When working on a record, there’s a ton to think about. So for now, let’s simplify. Take your attention off of gear and mixing, and focus your thoughts solely on tracking. I’d like to share with you 8 of my favorite techniques to use during sessions. (Note: I layer my tracks, so apply these techniques accordingly)
1) Take an artist through the song one time.
I call this creating a roadmap. It’s a great technique because it allows you to hear the entirety of an instrument or vocal (it also allows the vocalist to warm up his or her voice) without any interruptions. If the artist flubs a part, don’t stop and start again. Hear out the entire song to make sure everything sounds correct. If you have questions about a particular part, show your client the trouble spot and work it out together. If the entire take was perfect, then congratulations Johnny Cage, you’ve achieved a flawless victory.
2) Make sure the track is at a comfortable listening volume.
This may seem obvious, but you should create a balanced mix for the artist who is currently recording. Ask them if they’d like anything louder or softer, and adjust accordingly. In addition, let them know if you’ve done something that may throw their ear. If you’ve muted out a vocal line – enlighten them. If you’ve panned their guitar through the left speaker, let them know they’re only coming out of one side.
3) Decide if you want to record section by section, or in full.
After creating your roadmap, you’ll need to decide the best approach for recording. There are some artists who feel more comfortable recording a song all the way through and then cleaning up any sections that were sloppy. Others will prefer to track one section at a time – so you’ll need to keep recording the first verse until they’re satisfied. Only then will you move on to the next part of the song. See which technique will work best with your artists and you’ll save yourself a ton of time.
4) Punch in and out on downbeats.
When you’re looking to make a punch, don’t just hit the record button arbitrarily. Make a calculated approach and hit it right on a downbeat. The punch will sound cleaner, and you won’t have to drag your crossfades to match the grid. When punching out, use the same approach. Remember to tell your artists to play into and out of sections – this will make your crossfades sound much more natural.
5) Delete the audio in a region you’re trying to record over.
Sometimes you’ll find yourself listening to a song and you hear a guitar come slightly off beat. You’ll show your client and they won’t hear the mistake you’re talking about. You’ll want to track that part over, but if the artist is confused, they may not know exactly where they should be punching in. I’ve found a simple solution for this is to delete the region of audio that sounds sloppy so the artist can visualize exactly where they’ll be punching in and out. This has been a go to technique of mine for years. (If this confuses you, check out my producer quick tip on the matter)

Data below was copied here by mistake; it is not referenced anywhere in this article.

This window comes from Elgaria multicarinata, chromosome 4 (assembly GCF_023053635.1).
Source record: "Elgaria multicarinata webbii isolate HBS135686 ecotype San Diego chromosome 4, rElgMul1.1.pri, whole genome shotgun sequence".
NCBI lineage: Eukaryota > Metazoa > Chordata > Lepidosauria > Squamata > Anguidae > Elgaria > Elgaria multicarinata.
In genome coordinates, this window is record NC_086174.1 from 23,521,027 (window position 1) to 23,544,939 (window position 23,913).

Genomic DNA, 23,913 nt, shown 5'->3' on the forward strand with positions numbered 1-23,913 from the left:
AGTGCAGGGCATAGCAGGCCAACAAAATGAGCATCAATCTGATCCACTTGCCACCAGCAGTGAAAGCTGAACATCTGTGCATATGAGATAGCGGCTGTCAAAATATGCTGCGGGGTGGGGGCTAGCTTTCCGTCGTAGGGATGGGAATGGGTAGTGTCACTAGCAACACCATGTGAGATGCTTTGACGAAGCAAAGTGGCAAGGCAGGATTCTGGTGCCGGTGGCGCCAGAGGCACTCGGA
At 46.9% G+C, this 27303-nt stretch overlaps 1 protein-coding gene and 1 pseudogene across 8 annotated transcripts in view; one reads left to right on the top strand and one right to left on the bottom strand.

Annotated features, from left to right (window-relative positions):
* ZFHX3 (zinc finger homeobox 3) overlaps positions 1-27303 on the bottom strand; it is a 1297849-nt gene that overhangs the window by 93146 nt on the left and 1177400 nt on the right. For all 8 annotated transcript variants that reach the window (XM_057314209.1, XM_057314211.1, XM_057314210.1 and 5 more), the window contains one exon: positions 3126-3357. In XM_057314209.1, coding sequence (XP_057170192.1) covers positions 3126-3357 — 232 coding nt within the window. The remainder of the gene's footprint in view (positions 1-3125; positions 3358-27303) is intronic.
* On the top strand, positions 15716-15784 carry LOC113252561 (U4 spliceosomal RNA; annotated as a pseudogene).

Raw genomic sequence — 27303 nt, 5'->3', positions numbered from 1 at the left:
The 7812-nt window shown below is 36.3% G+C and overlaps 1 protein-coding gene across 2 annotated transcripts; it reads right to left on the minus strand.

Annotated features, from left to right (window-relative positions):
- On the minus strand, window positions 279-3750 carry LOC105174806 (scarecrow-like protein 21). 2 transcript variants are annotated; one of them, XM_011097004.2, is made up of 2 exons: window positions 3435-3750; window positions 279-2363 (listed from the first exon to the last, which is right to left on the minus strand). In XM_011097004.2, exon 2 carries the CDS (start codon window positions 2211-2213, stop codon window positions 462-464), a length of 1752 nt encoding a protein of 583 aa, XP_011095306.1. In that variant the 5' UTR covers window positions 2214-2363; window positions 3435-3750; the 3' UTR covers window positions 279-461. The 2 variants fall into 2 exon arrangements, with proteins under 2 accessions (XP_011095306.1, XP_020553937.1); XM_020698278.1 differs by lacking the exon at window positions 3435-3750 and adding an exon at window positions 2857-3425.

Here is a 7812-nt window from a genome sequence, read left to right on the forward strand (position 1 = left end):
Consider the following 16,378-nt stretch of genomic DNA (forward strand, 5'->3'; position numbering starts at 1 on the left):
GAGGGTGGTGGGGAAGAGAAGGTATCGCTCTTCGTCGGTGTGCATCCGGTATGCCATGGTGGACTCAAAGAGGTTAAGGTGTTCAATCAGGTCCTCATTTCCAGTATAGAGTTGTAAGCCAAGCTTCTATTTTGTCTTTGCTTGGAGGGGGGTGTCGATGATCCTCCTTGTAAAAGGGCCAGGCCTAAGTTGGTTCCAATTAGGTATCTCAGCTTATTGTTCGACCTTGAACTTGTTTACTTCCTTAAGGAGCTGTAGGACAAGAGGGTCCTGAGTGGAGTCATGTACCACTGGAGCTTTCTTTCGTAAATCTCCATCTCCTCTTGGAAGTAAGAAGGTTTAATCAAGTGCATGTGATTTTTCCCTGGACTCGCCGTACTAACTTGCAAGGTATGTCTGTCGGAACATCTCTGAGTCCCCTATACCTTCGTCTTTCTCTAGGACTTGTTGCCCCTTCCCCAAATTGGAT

6) Use beats and measures to tell an artist where to come in.
If visualization doesn’t work for your artist, another great tip is to count the beats aloud for them. Don’t just say something like “come in right after the cymbal crash”. Give them specifics. Say something like “you’ll want to hit the snare on the downbeat of 1, or the upbeat of 3”. Sometimes you’ll find combining this technique with a visual (such as a hand motion) can be just what your artist needs.
7) Give reliable input.
When giving an artist input, remember to always give a reason for what you say. Don’t simply tell them you don’t like their bass part. Give them a reason you don’t like it. Perhaps the bass isn’t following the root notes and it’s losing some body by going too high on the neck. Always be honest with your clients – they’ll appreciate it more than you’d think.
8) Let the artist listen to their final takes.
The last thing I like to do is let the artists listen to their performance once it is finished. If they are satisfied, it means they’ve given you their blessing and you’re ok to move on to the next session. If they are happy in the moment, they’ll be thrilled with the final product.
Next time you’re tracking an artist, you should definitely use some of these techniques. Have you ever used any before? What are some tricks you use?